Author, speaker and personal trainer Kristen Feola's 6-week guide to building your body and soul
- Posted on May 8, 2015
Editor's Note: Welcome to Day 11 of Guideposts' 14-Day Fitness Challenge! We're sharing stories that will inspire you to eat better and get in shape so you can feel your best. Today's challenge is to make a plan for your spiritual healing. If you're just joining us, check out our previous challenges here.
Need motivation to get healthy, but tired of self-help books touting calorie-counting and cardio? In her new book, Spiritually Strong, Kristen Feola says living a healthy life is not just about fitness. It's also about faith.
"Spiritually Strong is unique because it hits on several different aspects of the Christian life and looks at them as necessary disciplines," she tells Guideposts.org. "The biggest connection is between the physical and the spiritual. Too often, we don’t dig deep enough to see how important it is to be strong spiritually in order to take care of yourself physically, and vice versa. I believe it needs to be highlighted."
That's why she breaks down both the physical and spiritual muscles people should exercise for a healthier life. She also provides a 6-week Bible study and workout plan so people can understand the relationship between the physical and spiritual self.
Feola addresses the disconnect some people feel with their bodies. She explains that the body is sometimes misunderstood and mistreated as a source of shame and uncleanliness.
"So many people have had negative experiences, whether it be abuse or something traumatic, the body has been violated. So, it’s very difficult to see themselves in a positive way and their bodies in a God-honoring way. Shame is a huge factor in our society unfortunately," she says.
Her goal is to help people see the body as the holy creation God intended it to be. "I hope to help people realize that the body is a gift and no matter what has happened, God has created each of us with a purpose. We’re beautiful and unique and should celebrate that. There’s a lot of healing that has to take place in bringing people to that point, but we need to know how wonderful our body is. We’re all different and that’s okay. We need to learn not to compare ourselves with other people but just celebrate how God created us."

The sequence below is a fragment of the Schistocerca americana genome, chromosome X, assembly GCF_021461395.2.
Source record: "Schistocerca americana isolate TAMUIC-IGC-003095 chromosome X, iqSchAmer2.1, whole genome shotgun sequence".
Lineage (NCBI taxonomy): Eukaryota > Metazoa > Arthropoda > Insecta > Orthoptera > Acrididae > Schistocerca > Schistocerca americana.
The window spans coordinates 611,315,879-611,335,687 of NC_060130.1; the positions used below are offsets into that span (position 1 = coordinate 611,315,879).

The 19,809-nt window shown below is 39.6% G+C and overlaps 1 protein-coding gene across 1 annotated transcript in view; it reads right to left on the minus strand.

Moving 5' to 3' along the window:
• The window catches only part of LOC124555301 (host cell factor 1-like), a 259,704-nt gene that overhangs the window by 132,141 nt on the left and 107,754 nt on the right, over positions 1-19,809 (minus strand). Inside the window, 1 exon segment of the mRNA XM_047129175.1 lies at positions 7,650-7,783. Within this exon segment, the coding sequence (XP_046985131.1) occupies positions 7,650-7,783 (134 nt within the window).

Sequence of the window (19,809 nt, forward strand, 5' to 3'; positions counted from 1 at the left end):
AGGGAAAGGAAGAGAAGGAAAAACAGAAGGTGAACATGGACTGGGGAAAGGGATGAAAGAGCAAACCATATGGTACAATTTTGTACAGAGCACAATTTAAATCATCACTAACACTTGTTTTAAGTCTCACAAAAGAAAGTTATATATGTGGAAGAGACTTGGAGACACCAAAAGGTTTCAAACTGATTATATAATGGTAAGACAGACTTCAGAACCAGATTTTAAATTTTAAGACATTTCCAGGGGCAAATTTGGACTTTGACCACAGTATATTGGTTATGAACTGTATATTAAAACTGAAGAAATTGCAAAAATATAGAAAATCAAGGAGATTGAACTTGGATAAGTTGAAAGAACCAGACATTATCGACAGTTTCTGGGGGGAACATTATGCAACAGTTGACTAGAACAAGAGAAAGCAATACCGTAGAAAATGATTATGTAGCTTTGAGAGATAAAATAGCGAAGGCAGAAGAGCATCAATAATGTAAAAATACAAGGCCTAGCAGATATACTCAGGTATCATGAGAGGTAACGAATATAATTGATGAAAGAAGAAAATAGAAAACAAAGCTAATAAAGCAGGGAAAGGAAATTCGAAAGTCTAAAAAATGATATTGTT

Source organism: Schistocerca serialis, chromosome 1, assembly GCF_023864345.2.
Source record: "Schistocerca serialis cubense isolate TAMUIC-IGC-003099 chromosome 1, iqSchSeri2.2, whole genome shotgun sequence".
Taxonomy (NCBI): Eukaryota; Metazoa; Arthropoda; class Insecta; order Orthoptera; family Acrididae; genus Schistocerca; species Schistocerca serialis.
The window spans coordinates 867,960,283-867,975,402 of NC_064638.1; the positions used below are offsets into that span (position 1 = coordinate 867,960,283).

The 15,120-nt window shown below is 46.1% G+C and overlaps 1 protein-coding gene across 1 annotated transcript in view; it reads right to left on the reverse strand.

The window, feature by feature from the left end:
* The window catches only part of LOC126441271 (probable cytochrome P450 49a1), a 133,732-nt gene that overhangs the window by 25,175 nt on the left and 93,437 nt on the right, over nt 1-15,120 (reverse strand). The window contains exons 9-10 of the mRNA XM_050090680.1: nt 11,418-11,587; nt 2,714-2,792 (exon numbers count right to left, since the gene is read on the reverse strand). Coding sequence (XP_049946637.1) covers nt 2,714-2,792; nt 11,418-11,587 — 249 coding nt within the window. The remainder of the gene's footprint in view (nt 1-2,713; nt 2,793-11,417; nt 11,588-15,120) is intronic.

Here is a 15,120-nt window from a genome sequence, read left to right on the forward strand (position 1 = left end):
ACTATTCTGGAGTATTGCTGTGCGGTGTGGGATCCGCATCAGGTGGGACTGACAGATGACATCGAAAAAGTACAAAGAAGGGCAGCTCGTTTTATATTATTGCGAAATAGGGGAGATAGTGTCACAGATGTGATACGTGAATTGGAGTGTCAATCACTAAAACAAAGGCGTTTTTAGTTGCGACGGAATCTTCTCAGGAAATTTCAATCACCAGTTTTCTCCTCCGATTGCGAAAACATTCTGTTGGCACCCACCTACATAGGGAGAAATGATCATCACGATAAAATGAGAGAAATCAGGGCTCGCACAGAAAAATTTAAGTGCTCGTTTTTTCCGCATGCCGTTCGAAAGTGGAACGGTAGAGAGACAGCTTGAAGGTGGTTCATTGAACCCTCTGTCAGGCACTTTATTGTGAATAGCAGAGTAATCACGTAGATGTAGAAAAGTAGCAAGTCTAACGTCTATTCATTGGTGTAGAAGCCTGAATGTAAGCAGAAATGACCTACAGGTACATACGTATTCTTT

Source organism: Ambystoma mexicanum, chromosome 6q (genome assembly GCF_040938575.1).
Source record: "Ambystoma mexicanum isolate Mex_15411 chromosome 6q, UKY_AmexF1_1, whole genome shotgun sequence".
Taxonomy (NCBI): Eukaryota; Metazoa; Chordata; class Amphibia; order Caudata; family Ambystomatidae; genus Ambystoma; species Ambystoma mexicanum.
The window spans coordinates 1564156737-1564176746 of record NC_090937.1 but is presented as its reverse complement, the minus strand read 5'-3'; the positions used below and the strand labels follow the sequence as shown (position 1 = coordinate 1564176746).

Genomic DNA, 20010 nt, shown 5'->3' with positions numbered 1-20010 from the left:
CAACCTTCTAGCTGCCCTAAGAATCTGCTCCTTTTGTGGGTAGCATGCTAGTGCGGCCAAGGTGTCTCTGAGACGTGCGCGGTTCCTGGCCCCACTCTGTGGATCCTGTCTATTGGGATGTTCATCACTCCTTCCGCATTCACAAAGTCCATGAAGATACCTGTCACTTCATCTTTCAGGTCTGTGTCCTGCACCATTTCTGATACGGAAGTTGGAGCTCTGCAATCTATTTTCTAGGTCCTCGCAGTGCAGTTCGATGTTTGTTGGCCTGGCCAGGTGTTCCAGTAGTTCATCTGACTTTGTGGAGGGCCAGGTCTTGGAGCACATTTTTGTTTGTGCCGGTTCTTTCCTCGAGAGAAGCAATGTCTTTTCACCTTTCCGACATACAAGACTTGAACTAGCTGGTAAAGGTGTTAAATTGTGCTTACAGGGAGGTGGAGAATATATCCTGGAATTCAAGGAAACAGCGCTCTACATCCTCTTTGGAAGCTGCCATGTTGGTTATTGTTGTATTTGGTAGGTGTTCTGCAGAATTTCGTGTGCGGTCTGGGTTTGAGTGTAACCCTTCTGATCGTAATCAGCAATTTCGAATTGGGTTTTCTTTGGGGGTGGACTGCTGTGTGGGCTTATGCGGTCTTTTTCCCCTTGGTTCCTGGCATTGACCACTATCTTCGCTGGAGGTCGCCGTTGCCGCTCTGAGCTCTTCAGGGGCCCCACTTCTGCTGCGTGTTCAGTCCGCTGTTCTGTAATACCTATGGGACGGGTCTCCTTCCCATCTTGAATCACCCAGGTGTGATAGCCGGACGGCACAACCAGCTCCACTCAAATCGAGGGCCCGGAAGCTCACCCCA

Feola speaks confidently on the issue of unhealthy, emotional eating because she's overcome her own issues with exercise and food. In the past, she found so much validation in working out and being lean that she became obsessed with exercising, staying in the gym for hours a day., both as a personal trainer and for her own benefit. People assumed she was anorexic, but she says she was spiritually anorexic, starving her spiritual core and becoming self-absorbed.
"It was something I knew was happening but I didn’t want to acknowledge it because working out was so important to me. That as where I found my identity," she says. "It was easier to workout than to do the hard work of looking at my heart and the unhealthy attachments there and how I was turning to exercise and at times food for comfort, for things I should’ve been finding in the Lord."
She's not alone. "I think a lot of people can identify with that. We search for satisfaction in things that were not meant to satisfy us. And so it is a process of retraining your mind and learning to see myself as God sees me. Focus on what His word says about who I am and who others are and keep things in a godly perspective instead of a worldly perspective."
Feola was able to retrain her mind and remember who she is in Christ by doing one important thing: "For me it was literally opening up the Word of God and reading it aloud allowing myself to hear the truth, so it would sink deep within me," she says. "The more that I did that, the more I found myself believing it.'
"That has helped me tremendously and I just quote those verses in prayer. It gives me strength. I do that every day. A person can read books, but really, the Word of God is what sets people free."